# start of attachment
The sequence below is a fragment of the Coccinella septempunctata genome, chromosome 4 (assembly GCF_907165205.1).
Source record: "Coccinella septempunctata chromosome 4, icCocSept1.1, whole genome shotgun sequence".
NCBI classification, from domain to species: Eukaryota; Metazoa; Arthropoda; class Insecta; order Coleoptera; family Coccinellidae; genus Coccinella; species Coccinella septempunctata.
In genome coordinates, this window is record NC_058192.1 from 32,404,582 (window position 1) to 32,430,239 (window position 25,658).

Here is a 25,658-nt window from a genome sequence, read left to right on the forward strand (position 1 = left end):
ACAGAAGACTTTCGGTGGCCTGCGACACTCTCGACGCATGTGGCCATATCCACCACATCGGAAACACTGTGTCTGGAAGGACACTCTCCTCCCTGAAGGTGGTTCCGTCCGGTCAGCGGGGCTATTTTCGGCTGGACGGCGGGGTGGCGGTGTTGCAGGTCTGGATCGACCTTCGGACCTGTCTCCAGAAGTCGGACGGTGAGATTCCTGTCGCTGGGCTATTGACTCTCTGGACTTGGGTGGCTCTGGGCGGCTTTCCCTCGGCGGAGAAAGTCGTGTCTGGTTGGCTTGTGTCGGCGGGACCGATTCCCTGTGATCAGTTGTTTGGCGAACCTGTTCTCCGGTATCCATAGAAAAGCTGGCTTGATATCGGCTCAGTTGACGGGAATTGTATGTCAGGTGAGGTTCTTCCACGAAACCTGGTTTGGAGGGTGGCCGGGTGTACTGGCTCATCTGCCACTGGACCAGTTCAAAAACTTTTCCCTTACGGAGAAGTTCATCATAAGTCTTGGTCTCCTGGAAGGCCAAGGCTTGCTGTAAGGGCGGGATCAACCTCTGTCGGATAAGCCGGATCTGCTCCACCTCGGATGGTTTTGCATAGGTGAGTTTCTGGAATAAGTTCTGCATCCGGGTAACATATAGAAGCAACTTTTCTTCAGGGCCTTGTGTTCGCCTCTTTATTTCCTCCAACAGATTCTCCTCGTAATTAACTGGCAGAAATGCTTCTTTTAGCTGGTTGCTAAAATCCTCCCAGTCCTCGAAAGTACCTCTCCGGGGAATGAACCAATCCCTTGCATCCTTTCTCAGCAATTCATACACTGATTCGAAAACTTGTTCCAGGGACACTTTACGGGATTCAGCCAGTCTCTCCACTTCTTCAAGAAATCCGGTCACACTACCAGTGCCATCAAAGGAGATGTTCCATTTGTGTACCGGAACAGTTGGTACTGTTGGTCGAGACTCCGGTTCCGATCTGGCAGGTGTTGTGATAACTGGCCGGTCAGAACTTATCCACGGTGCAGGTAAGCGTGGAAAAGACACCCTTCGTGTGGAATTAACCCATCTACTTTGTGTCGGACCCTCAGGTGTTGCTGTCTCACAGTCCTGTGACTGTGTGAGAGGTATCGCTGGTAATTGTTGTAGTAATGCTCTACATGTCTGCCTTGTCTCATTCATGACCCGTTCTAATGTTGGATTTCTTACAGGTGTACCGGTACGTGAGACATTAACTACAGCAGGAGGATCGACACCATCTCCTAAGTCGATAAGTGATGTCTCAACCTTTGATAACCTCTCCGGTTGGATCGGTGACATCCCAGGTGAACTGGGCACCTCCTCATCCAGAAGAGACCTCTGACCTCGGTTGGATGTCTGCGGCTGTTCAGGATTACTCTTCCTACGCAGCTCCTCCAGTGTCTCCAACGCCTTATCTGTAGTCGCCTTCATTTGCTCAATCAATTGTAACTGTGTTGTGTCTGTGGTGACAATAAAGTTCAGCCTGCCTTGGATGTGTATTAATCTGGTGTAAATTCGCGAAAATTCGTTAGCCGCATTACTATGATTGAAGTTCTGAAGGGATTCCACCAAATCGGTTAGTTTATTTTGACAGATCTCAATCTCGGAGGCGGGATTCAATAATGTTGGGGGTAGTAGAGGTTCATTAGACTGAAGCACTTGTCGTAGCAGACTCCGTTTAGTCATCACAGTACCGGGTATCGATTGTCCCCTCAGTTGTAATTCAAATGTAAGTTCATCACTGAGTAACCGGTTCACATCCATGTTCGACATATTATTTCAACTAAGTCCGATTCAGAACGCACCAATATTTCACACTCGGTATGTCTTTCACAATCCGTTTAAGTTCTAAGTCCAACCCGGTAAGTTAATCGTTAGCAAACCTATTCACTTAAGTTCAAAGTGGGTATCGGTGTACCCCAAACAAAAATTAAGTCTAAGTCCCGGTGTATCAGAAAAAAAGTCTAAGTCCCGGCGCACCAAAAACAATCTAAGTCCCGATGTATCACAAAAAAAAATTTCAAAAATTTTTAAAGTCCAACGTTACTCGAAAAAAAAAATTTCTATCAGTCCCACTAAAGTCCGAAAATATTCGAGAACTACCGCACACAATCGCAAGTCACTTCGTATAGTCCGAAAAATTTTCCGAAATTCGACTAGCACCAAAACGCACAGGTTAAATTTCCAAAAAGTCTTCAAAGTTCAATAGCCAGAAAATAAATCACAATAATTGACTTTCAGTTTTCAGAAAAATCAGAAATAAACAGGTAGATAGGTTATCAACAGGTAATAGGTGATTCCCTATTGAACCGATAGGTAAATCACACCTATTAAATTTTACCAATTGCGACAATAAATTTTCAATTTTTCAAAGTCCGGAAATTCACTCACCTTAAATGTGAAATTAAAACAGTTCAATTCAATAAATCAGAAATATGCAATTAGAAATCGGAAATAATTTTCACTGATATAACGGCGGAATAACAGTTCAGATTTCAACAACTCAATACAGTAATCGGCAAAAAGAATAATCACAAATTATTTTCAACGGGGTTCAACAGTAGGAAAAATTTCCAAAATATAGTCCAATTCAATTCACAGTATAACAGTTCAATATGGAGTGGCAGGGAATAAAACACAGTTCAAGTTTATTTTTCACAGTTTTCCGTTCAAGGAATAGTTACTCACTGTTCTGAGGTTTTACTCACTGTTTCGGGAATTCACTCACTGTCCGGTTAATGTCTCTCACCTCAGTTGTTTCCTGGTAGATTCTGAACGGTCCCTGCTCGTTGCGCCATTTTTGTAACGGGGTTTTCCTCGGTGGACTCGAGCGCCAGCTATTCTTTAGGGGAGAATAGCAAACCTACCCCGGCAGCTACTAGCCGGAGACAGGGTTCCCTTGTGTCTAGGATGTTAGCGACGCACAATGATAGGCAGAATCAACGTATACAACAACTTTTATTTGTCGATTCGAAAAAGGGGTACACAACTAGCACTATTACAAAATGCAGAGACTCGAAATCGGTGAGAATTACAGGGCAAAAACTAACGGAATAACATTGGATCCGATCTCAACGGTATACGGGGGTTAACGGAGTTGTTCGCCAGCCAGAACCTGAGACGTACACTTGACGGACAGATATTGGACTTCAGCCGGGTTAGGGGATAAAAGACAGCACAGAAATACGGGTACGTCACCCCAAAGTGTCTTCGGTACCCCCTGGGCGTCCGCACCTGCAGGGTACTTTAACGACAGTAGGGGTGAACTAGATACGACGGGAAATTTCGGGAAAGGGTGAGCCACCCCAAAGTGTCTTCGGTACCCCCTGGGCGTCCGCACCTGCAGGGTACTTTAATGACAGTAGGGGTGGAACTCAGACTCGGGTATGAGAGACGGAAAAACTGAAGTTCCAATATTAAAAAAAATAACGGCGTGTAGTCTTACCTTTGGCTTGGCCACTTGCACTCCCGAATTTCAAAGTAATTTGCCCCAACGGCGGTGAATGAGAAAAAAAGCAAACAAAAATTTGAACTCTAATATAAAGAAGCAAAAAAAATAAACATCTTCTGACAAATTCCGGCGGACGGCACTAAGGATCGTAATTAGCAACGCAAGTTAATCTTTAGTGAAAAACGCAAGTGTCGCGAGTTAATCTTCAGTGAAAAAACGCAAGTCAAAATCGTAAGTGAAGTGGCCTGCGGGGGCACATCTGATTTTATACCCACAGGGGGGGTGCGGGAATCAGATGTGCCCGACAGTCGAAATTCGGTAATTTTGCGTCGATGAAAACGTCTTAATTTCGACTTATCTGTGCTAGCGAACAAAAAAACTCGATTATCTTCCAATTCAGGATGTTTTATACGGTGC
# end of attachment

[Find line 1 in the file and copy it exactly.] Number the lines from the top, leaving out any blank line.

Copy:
The sequence below is a fragment of the Coccinella septempunctata genome, chromosome 4 (assembly GCF_907165205.1).